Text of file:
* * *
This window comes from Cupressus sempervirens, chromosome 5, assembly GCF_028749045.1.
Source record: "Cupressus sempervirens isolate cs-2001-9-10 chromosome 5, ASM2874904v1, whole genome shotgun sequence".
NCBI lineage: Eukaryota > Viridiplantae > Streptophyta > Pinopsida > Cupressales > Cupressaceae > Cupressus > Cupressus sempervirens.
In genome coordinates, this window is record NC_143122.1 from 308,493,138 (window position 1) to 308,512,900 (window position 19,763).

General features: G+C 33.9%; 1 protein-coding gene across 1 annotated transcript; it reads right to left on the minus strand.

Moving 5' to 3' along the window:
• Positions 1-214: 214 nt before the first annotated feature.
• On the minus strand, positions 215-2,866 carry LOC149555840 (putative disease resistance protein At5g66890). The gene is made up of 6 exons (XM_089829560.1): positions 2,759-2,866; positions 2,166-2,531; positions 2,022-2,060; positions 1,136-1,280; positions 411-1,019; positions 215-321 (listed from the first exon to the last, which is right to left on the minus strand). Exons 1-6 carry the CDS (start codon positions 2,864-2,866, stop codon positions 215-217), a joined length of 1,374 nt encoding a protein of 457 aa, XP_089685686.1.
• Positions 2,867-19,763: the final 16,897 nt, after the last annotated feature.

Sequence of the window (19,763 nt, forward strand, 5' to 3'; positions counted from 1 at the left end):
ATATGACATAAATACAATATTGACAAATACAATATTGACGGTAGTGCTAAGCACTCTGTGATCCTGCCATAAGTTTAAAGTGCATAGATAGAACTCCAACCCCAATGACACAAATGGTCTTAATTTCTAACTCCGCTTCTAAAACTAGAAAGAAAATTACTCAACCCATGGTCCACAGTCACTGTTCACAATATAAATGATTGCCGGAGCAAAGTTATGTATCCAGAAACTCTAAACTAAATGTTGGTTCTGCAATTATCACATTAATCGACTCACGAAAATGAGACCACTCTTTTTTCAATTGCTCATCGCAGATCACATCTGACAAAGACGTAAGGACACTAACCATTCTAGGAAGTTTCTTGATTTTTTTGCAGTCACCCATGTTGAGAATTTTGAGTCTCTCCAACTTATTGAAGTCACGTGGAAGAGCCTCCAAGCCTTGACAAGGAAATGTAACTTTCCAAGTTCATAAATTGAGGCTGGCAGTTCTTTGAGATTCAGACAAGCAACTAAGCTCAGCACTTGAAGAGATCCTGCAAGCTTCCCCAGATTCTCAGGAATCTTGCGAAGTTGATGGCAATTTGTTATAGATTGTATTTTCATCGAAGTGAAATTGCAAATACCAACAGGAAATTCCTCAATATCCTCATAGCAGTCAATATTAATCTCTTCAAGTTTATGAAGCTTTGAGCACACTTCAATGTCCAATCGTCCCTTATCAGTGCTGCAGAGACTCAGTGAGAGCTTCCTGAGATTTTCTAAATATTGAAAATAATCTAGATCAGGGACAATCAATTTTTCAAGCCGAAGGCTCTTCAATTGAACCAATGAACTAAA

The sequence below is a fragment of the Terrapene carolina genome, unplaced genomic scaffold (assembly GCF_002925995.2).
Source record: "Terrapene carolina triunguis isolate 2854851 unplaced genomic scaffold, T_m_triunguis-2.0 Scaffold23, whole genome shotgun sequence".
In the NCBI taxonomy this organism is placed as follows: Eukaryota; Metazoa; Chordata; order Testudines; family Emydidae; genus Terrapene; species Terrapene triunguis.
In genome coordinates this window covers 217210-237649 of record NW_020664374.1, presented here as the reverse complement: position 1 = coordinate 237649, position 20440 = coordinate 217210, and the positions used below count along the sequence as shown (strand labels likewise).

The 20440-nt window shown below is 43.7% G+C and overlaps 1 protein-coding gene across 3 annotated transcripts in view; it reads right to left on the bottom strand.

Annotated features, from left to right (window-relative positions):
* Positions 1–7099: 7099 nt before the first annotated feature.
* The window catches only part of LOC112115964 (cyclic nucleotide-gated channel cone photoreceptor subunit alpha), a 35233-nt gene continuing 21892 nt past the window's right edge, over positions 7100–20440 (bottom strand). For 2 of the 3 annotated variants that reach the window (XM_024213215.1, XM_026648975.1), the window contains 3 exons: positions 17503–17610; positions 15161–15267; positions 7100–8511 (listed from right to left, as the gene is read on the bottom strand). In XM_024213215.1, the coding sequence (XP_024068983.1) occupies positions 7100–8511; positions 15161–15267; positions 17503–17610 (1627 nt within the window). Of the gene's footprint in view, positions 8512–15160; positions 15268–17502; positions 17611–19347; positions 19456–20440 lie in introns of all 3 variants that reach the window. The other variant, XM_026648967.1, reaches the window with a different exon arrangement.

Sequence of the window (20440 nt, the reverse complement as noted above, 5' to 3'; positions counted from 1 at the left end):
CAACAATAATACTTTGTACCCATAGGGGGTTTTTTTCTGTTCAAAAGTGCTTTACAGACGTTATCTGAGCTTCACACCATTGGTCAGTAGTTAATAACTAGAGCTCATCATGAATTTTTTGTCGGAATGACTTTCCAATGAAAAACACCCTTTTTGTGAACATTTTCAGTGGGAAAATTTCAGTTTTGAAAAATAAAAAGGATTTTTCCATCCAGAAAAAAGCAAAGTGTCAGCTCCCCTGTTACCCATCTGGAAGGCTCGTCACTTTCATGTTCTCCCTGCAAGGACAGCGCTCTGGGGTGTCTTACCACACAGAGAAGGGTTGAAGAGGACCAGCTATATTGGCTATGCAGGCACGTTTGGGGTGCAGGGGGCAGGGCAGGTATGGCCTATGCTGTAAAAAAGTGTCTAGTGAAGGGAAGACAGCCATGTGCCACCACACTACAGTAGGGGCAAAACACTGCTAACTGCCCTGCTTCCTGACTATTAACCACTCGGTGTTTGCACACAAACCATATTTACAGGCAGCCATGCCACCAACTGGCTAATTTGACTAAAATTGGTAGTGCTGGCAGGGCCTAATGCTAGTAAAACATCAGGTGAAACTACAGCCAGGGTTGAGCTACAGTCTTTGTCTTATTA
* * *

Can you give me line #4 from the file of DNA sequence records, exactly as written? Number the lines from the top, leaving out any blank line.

In genome coordinates, this window is record NC_143122.1 from 308,493,138 (window position 1) to 308,512,900 (window position 19,763).